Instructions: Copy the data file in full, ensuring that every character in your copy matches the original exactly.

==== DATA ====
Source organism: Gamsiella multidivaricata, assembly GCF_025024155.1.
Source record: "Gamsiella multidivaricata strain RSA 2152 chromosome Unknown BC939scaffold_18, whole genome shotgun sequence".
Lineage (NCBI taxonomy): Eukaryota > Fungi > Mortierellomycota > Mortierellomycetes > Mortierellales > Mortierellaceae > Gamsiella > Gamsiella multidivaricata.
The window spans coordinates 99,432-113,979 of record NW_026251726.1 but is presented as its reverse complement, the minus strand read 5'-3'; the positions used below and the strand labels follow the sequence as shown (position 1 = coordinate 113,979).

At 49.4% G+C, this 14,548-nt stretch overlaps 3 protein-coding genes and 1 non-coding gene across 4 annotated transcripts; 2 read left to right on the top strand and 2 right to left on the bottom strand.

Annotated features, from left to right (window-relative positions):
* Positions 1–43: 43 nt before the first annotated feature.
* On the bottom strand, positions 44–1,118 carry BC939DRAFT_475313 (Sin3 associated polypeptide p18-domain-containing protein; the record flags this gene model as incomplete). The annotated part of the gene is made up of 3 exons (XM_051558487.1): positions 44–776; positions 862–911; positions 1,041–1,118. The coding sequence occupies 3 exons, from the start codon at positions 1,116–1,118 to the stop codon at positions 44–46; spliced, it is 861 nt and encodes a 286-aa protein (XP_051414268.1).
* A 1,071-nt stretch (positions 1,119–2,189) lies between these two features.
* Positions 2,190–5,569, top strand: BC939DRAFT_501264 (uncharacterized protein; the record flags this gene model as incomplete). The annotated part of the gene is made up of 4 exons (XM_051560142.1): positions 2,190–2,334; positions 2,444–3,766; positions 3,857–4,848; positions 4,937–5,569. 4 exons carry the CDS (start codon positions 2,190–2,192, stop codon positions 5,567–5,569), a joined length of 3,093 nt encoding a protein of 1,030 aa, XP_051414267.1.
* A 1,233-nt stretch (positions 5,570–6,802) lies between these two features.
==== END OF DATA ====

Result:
Source organism: Gamsiella multidivaricata, assembly GCF_025024155.1.
Source record: "Gamsiella multidivaricata strain RSA 2152 chromosome Unknown BC939scaffold_18, whole genome shotgun sequence".
Lineage (NCBI taxonomy): Eukaryota > Fungi > Mortierellomycota > Mortierellomycetes > Mortierellales > Mortierellaceae > Gamsiella > Gamsiella multidivaricata.
The window spans coordinates 99,432-113,979 of record NW_026251726.1 but is presented as its reverse complement, the minus strand read 5'-3'; the positions used below and the strand labels follow the sequence as shown (position 1 = coordinate 113,979).

At 49.4% G+C, this 14,548-nt stretch overlaps 3 protein-coding genes and 1 non-coding gene across 4 annotated transcripts; 2 read left to right on the top strand and 2 right to left on the bottom strand.

Annotated features, from left to right (window-relative positions):
* Positions 1–43: 43 nt before the first annotated feature.
* On the bottom strand, positions 44–1,118 carry BC939DRAFT_475313 (Sin3 associated polypeptide p18-domain-containing protein; the record flags this gene model as incomplete). The annotated part of the gene is made up of 3 exons (XM_051558487.1): positions 44–776; positions 862–911; positions 1,041–1,118. The coding sequence occupies 3 exons, from the start codon at positions 1,116–1,118 to the stop codon at positions 44–46; spliced, it is 861 nt and encodes a 286-aa protein (XP_051414268.1).
* A 1,071-nt stretch (positions 1,119–2,189) lies between these two features.
* Positions 2,190–5,569, top strand: BC939DRAFT_501264 (uncharacterized protein; the record flags this gene model as incomplete). The annotated part of the gene is made up of 4 exons (XM_051560142.1): positions 2,190–2,334; positions 2,444–3,766; positions 3,857–4,848; positions 4,937–5,569. 4 exons carry the CDS (start codon positions 2,190–2,192, stop codon positions 5,567–5,569), a joined length of 3,093 nt encoding a protein of 1,030 aa, XP_051414267.1.
* A 1,233-nt stretch (positions 5,570–6,802) lies between these two features.